Satisfaction and uncertainty in car-sharing decisions: an integration of hybrid choice and random regret-based models

J. Kim, S. Rasouli, H.J.P. Timmermans

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Abstract

Increasingly, the number of private car tends to exacerbate environmental problems such as emissions, decreasing exhaustible resources, taking land for road and parking spaces, and so forth. The severity of these damaging effects is even more problematic when it is realized that private cars spend the majority of time parked. Public transit could be a good alternative, though it has several shortcomings in terms of door-to-door accessibility, flexibility, personalization and carrying goods. In this context, carsharing systems have recently attracted considerable attention in many cities. These systems provide people the benefits of private cars without the costs and responsibilities of car-ownership. The shared-cars and their operating systems are owned and maintained by carsharing organizations. In order to use a shared-car, people need to join a carsharing organization with deposit and/or monthly membership costs. After that, they can use a shared-car by checking the availability of shared-cars, booking one of them, getting and returning the car at the same designated point-of-departure and paying the costs, including time-based, distance-based and fuel costs. According to the previous research, carsharing systems induce people to sell their own-vehicles and avoid purchasing a new vehicle. Therefore, knowledge of underlying decision-making processes related to joining carsharing system can help designing more attractive systems, thereby alleviating the environmental problems caused by private cars.

Several studies have applied state choice experiments to investigate the intention of joining carsharing systems. Although these studies have produced some interesting findings, they have in common some critical limitations. First, prior studies did not consider any alternative behaviors to joining carsharing programs. One of the alternative behaviors is purchasing a new car. If the purchase and operation costs of a new car are reasonable compared to the membership and operation costs and the burdensome procedures of using a shared-car, people might prefer purchasing a new car to joining carsharing. The other alternative behavior is using the current transportation modes: own-car and/or public transit. People may not be interested in joining a carsharing program if current transportation systems sufficiently satisfy their needs. Second, uncertainties underlying carsharing decisions have been largely ignored in previous studies. Since a car is shared by a number of members, there is some inherent uncertainty in obtaining a car whenever they want. In addition, it is more difficult for people to anticipate the expected travel costs by a shared-car than those of a private car or public transit because the usage cost of a shared-car depends on various types of unit cost, which are greatly different from a private car and public transit, and are more sensitive to activity-travel durations. Therefore, it might be expected that these uncertainties play important roles in decisions to join carsharing.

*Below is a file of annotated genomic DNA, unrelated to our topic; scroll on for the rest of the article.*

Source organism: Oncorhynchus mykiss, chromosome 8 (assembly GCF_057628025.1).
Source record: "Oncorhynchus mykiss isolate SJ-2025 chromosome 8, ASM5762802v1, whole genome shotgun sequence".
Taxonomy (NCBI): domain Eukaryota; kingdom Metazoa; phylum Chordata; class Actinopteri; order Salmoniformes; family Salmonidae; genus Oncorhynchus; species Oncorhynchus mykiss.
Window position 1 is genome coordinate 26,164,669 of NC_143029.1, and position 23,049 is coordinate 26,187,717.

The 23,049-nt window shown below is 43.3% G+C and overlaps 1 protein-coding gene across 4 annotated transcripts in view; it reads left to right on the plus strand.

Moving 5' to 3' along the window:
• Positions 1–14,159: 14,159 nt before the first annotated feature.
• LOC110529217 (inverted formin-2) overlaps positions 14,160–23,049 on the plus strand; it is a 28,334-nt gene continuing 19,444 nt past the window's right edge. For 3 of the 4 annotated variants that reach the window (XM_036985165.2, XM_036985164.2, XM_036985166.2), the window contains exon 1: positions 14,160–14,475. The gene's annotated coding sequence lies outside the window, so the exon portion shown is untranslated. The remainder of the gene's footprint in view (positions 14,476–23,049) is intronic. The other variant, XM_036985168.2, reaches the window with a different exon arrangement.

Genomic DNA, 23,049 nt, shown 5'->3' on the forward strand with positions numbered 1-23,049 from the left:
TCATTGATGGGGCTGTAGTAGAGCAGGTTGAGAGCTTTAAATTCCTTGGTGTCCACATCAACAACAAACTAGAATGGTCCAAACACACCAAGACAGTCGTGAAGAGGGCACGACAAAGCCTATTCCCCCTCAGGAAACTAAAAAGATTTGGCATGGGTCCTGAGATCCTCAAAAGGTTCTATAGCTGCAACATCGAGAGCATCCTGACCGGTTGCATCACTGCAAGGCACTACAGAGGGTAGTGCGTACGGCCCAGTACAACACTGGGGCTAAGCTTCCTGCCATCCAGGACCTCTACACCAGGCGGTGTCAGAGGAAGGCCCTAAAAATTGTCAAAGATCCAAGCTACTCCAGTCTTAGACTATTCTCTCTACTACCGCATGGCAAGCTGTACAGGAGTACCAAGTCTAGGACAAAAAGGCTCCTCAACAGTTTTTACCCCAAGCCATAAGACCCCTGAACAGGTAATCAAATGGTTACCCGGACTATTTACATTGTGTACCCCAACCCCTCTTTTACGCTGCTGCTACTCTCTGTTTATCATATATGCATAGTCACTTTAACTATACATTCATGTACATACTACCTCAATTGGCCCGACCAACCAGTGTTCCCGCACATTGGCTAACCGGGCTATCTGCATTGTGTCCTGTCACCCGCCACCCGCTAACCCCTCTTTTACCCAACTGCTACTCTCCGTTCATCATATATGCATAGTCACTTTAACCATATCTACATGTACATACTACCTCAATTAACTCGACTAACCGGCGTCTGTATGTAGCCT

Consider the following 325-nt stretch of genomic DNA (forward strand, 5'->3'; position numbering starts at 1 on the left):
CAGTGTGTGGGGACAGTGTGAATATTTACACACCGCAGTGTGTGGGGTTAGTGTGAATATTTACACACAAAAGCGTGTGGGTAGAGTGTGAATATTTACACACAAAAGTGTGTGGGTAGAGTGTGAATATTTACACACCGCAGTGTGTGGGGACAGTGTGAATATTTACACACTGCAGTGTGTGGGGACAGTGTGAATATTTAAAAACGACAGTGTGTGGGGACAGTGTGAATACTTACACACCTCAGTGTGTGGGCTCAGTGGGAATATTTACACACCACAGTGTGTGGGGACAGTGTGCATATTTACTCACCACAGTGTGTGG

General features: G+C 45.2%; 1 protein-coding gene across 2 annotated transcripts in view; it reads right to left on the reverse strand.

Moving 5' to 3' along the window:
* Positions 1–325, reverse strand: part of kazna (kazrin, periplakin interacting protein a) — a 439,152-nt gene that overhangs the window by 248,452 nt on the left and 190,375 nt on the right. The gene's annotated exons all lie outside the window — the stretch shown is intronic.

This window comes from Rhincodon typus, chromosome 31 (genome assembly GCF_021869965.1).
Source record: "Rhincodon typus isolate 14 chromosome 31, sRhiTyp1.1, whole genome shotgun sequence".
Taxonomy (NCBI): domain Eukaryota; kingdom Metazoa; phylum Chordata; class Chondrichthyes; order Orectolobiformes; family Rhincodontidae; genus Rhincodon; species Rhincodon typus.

The present study develops an integrated model by incorporating random regret into a hybrid choice modeling framework in order to simultaneously consider satisfactions with the current transportation system and the uncertainties in the carsharing decision. Random regret is employed to account for people’s decision-making behavior under the uncertainties of the carsharing system. The model postulates that people choose an alternative which minimizes anticipated random regret. By integrating these modelling approaches, the proposed model allows us to simultaneously understand the effects of the satisfaction of the current system on the carsharing decision under the uncertainties. The parameters are estimated based on a stated choice data about the intention of joining carsharing against purchasing a new car and using the current systems. Before completing the stated choice experiment, respondents were asked the qualities of their current travel modes and their satisfaction with the systems. Some of these actual qualities were shown in the stated choice experiment as the attributes of the current systems and utilized as reference points to set attributes levels of a new car and a shared-car. The knowledge obtained by our empirical study would be useful to establish more effective strategies to increase the number of users of carsharing programs.
Original languageEnglish
Title of host publicationProceedings of the 14th International Conference on Travel Behaviour Research
Publication statusPublished - 2015
Event14th International Conference on Travel Behaviour Research (IATBR 2015) - Beaumont Estate, Winsor, United Kingdom
Duration: 19 Jul 201523 Jul 2015

Conference

Conference14th International Conference on Travel Behaviour Research (IATBR 2015)
Abbreviated titleIATBR 2015
CountryUnited Kingdom
CityWinsor
Period19/07/1523/07/15

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